Tile is well liked in bathroom showrooms. It adds a unique style to the room. At the same time, tile is very durable and easy to clean. It can withstand the moist conditions of a backsplash or shower wall. Most homeowners choose tile because they love having the chance to create a completely custom design. If you have ever installed tile flooring, you will understand that the process is actually quite simple. As long as you rent or buy a tile saw, you can create fun designs. The work is messy, but not extremely difficult. Installing tile on vertical walls does require solving a few problems that you don't need to worry about when installing it on the floor. This article explains the key to installing bathroom tile on vertical walls.
Use Fiber Cement Backing Boards
You cannot just install tile directly onto drywall. First, you need to reinforce the wall by installing fiber cement backing boards (usually referred to as Hardibacker). These sheets are heavy and must be secured to the walls with screws that are driven into the studs. So, you will need a stud finder and a cordless power drill. An impact driver is often necessary for driving the screws through the strong Hardibacker.
Start at the Bottom
It might sound obvious, but you always want to start at the bottom of the wall you are working on. If you are installing large tiles, you need to be wary of working too fast. For instance, if you are installing tile on 3 walls of a shower enclosure, you should do the lower part of all 3 walls instead of going all the way up one wall. Of course, you could probably set the majority of the tile in a bathroom in one day, but you are bound to have less problems if you do the lower half, let the mortar dry and then finish off the top half on the next day.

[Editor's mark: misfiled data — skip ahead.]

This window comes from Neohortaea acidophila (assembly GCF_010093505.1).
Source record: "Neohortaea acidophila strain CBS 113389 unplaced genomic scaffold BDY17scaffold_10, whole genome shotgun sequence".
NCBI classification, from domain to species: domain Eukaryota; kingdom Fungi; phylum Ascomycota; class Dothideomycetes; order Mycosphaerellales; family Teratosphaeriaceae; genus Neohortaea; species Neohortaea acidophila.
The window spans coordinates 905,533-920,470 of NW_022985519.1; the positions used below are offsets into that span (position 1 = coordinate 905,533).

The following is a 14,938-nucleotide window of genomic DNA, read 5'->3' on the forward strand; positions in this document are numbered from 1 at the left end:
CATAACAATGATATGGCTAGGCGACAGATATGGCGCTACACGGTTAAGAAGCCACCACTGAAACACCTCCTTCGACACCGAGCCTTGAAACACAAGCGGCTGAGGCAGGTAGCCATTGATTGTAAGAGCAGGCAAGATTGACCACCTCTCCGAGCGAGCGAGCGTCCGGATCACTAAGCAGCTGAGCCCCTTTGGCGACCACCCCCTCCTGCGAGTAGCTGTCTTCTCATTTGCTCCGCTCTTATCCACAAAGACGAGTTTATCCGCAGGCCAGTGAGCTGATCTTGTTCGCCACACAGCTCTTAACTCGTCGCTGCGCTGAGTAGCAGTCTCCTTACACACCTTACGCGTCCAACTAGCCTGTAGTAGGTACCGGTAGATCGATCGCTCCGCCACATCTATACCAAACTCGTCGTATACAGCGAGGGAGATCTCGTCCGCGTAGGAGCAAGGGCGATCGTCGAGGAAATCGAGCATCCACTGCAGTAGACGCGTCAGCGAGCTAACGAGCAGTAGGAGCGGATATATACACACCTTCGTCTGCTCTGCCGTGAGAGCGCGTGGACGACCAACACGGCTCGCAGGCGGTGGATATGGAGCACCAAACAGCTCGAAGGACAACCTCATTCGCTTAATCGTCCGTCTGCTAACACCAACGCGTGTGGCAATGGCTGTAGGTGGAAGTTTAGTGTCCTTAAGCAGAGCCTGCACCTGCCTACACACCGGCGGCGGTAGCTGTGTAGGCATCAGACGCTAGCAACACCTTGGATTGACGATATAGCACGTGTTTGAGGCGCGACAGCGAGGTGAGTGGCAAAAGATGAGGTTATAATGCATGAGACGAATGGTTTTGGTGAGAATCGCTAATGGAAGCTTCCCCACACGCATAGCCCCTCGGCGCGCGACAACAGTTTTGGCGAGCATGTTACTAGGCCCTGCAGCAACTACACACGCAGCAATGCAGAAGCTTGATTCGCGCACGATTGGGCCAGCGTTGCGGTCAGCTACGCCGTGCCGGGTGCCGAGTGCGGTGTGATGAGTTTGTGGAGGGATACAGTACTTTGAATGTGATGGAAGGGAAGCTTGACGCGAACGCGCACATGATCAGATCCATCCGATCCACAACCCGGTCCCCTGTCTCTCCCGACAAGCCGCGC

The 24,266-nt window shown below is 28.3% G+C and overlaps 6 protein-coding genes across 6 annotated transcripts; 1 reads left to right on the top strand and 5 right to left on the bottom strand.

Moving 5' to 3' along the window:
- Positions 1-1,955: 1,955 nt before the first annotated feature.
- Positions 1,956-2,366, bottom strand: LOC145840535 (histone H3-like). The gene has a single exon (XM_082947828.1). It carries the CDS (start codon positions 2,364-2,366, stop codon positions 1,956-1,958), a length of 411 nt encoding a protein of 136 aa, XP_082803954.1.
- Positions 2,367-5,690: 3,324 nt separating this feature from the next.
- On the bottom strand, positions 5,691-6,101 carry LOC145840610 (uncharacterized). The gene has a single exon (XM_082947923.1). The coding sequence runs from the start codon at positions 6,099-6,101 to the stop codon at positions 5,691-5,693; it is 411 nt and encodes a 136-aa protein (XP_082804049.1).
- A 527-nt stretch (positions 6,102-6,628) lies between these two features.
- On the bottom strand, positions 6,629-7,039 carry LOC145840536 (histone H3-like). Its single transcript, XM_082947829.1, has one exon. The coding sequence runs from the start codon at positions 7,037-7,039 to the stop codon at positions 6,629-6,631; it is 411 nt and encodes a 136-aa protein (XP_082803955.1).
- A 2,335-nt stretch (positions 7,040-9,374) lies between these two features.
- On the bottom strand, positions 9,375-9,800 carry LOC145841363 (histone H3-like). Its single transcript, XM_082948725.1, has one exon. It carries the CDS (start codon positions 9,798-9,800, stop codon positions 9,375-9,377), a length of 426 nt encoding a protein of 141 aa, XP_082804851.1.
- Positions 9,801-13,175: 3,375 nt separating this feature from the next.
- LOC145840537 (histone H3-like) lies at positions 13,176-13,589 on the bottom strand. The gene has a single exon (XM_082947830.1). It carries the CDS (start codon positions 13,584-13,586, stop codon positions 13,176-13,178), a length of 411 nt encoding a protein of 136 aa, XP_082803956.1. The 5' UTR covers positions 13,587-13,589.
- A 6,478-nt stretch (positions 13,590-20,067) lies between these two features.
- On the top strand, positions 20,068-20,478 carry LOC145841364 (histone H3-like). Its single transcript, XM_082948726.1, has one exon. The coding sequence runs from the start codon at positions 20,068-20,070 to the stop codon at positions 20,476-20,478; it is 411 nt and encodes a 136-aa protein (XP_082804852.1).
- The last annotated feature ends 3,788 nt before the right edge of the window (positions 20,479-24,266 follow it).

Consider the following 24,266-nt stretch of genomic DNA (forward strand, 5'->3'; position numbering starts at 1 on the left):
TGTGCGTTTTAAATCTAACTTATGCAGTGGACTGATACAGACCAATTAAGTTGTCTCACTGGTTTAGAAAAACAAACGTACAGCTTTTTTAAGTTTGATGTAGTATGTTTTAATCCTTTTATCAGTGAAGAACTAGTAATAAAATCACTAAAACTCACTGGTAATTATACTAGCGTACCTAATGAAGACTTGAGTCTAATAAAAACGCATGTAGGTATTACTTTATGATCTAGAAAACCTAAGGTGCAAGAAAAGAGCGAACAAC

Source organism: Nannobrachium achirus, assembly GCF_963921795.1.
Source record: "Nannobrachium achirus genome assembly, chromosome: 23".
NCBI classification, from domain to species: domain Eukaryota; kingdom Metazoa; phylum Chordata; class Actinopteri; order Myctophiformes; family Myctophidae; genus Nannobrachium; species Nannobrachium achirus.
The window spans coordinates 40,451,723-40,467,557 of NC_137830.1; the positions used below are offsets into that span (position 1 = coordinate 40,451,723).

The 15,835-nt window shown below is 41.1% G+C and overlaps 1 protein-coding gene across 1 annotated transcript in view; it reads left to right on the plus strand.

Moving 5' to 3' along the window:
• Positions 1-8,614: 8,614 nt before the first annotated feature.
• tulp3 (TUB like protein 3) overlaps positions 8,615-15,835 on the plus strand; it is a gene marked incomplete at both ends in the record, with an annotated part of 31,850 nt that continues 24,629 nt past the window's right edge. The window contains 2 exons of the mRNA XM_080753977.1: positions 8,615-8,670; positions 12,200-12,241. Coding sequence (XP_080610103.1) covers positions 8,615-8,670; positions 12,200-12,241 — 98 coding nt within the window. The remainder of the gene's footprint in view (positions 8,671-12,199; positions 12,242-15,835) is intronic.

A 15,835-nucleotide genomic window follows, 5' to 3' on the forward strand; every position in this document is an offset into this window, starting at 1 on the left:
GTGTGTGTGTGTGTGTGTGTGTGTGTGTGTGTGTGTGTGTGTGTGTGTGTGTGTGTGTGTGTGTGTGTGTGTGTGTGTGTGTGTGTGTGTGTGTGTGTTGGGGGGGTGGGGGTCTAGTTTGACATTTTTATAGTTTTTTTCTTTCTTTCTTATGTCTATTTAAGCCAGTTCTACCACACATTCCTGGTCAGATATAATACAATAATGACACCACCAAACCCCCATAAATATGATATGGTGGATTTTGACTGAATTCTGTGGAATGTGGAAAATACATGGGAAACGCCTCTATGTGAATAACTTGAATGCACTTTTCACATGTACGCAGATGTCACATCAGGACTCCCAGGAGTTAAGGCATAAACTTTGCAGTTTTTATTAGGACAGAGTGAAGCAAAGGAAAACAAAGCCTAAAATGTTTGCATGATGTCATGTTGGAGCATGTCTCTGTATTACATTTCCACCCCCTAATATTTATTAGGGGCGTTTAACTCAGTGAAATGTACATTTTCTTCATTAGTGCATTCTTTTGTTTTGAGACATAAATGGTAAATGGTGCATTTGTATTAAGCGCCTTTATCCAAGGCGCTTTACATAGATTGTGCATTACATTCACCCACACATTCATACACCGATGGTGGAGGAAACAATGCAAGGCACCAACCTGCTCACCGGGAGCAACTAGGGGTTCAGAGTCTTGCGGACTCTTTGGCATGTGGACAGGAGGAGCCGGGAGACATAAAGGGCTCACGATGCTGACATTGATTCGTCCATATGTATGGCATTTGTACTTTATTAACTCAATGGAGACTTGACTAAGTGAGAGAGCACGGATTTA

Use Drier Grout
When the tile is installed, you will finish it off by grouting. It is most practical to use a grout mixture that you just add water to. Try to not add too much water--maybe just a little less than the recommended amount. This will keep the grout a little dry, which prevents slouching. This occurs when the grout sinks to the bottom, creating an uneven grout line.
These 3 simple tips should help the tile installation in your bathroom be a little more seamless.
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